I rode my bike in Canada for 7 days in a row and had a fabulous time doing that among a herd of like minded mtb addicts. It was a great time for me. It was a slightly different race for my team mate Dave. The short story is we won stages 1-6, went into the final day 7 with a 75 minute lead on the GC and dnf’d the final stage after Dave crashed hard enough he couldn’t get up again.
Six 1st place medals and six leaders jerseys. We had a whole pile of fun collecting these :-)
To say he couldn’t get up again is a big thing as he had bounced up from a number already. He is a tough guy. He crashed near the end of stage five breaking ribs. We won that stage then the following stage six, the longest of the race, nursing him along with his broken ribs. There were a whole pile of hike-a-bikes in stage 6 and I ended up carrying my bike and pushing his up them. A few times it was rough enough I was carrying both of them. Made me feel super burly woman!!
I was about 10 feet behind him when he did the race ending crash and it was a sight that made me sick in the stomach. It dazed me for a while. I totally blew the first aid and immediate response. Shortly the second place team came along and Ryan took immediate control stabilizing Dave’s spine and calling in the medics. It took an hour from that point to get Dave on a backboard and transported off course. Ryan stuck beside the whole time not giving a second consideration to the race standings. Ryan is my hero of the whole race.
Ryan and his teammate Hillary took the GC and the overall win after our DNF.
The hour holding Dave’s head waiting for the medics to arrive was a gamut of emotions for me, mostly scared and sad. When the medics arrived I was shushed away and told I’d have to ride myself to the hospital. Boooger that. I took off and kept on riding down the course. Once I was pedaling away from the scene I was really surprised to find how mad I was. I was pissed! Without thinking too much about it I just started hammering down the course following the pink flagging. I didn’t know where the heck I was. The flagging marked the way home and riding hard made me feel better.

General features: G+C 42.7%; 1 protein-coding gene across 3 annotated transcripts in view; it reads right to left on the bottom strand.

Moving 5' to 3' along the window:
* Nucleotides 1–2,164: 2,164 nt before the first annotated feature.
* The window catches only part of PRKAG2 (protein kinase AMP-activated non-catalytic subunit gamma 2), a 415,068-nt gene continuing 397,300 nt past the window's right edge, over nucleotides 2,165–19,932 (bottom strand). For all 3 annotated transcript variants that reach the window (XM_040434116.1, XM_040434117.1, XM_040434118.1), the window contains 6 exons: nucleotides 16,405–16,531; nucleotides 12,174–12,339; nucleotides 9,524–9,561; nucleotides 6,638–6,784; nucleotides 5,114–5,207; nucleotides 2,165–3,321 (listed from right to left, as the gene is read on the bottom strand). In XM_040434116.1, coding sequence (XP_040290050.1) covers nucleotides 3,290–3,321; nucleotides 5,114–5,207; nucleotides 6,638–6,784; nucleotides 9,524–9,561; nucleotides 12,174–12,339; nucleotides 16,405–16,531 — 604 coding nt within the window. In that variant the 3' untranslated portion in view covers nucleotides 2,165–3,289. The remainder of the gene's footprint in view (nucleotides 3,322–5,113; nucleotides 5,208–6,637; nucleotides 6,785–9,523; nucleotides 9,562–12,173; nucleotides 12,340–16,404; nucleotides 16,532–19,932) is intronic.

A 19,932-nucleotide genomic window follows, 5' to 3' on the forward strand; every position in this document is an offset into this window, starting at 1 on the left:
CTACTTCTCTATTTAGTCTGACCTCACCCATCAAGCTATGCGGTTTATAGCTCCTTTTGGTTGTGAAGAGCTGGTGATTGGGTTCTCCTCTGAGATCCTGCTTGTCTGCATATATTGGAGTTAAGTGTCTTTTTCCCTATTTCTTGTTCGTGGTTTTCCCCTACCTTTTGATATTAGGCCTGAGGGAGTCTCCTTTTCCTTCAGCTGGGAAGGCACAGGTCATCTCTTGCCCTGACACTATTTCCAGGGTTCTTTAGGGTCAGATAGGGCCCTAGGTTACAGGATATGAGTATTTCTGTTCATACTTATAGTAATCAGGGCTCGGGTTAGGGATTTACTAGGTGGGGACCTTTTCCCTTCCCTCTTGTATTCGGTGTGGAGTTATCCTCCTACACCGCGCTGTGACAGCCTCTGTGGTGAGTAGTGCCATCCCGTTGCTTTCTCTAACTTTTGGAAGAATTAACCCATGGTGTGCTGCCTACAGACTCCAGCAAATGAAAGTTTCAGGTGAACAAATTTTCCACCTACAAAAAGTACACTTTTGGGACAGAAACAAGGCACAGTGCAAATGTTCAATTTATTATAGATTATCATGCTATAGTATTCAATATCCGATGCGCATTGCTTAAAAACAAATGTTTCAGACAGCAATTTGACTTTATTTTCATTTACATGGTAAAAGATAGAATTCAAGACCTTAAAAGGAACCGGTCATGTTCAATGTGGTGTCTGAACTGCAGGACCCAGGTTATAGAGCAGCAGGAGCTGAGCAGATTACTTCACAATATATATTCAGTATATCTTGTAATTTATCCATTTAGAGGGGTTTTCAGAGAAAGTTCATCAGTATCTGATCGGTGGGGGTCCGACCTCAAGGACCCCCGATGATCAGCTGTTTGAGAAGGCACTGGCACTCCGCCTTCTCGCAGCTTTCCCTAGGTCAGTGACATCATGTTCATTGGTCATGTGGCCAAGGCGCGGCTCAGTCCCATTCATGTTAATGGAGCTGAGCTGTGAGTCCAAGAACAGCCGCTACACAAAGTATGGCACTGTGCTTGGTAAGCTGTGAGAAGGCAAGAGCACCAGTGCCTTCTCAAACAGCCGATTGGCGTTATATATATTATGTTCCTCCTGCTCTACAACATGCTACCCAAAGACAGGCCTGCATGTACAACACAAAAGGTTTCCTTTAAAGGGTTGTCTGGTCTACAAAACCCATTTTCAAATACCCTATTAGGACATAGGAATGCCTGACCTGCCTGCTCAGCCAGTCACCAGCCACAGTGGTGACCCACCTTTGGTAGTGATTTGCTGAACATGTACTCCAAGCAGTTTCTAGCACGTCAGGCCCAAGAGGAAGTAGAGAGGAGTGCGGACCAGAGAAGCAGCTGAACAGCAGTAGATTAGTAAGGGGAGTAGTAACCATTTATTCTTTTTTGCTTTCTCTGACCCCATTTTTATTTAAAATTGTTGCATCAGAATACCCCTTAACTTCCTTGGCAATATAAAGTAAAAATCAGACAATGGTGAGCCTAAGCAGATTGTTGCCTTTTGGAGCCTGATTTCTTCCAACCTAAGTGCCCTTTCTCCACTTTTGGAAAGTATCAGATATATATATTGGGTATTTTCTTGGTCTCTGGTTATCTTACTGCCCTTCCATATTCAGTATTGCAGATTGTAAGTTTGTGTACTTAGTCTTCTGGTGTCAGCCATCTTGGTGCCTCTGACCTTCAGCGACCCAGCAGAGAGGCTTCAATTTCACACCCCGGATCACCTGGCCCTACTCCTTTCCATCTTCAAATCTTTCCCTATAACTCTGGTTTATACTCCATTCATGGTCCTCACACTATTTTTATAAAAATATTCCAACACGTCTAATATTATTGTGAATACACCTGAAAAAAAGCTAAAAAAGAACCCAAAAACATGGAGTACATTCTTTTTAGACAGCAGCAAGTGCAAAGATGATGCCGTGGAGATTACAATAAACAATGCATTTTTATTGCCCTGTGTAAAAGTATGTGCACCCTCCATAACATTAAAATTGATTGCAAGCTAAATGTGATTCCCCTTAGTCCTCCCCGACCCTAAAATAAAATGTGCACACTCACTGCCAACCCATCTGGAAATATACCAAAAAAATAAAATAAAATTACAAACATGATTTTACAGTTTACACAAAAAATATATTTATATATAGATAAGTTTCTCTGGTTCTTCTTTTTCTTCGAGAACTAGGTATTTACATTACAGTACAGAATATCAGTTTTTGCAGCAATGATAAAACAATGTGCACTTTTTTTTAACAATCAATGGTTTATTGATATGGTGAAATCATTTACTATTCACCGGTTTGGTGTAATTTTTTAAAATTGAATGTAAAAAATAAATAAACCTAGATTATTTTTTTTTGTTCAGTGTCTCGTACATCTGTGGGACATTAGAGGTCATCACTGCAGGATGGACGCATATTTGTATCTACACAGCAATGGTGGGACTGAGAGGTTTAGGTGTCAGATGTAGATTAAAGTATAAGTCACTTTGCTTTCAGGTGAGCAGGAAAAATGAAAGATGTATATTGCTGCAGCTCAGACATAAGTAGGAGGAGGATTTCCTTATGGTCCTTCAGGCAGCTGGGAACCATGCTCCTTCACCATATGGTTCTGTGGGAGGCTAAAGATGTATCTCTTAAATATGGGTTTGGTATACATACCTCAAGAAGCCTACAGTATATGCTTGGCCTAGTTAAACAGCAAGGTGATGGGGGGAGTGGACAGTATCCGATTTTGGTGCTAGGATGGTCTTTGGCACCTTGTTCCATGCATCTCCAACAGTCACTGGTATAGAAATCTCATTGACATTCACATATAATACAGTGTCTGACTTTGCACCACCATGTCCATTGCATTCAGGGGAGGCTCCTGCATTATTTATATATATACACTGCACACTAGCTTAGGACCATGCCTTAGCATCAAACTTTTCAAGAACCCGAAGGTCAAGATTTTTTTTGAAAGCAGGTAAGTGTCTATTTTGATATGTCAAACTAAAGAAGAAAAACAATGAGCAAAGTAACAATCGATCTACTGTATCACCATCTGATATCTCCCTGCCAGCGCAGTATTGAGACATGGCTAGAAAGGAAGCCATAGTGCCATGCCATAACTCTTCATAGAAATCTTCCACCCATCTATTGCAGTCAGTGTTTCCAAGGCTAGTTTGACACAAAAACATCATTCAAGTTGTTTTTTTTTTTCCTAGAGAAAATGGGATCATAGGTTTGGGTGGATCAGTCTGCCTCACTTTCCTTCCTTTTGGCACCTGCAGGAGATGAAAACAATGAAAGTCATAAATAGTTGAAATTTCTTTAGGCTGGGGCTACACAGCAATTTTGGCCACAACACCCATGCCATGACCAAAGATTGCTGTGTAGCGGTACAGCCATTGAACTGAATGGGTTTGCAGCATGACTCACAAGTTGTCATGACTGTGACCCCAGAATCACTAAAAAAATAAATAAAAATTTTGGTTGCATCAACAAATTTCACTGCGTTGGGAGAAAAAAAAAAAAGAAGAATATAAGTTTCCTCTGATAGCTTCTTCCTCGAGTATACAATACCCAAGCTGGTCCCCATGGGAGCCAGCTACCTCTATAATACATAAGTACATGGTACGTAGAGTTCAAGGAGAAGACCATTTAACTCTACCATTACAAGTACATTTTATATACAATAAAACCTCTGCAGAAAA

Coming over the finish line I was given a finisher medal. It didn’t even occur to me I was finishing the stage race until I was handed the medal. Finishing was a prime goal but without my team mate by my side it is not a complete finish.
So now I have a finisher t-shirt and medal and Dave doesn’t. In retrospect I am very glad to have finished.
This was a tough one to blog. I had a great time. It was a super week and super race. The win was never the prime goal for this one. I hit all my goals: to feel good, see some scenery, ride my bike lots, laugh lots, finish, ride my bike on Thrill me Kill Me a famous Whistler trail (and in fact the one Dave ended his race on). I feel a bit guilty coming off the race with such good feelings as obviously Dave does not. Losing the win on the last day doesn’t bug me at all. You win some, you lose some. What counts in the end is how much grace you did both with.
These boyz define grace. They rode hard and fast and cracked me up on a daily basis. Yes those are lycra jeans and yes they did race wearing them. Very impressive showing.
Ironically the only day I carried my camera was day 7. Our plan was to cruise and enjoy. Here is the only photo I took during the entire event. This is at the top of Thrill Me Kill Me (I think).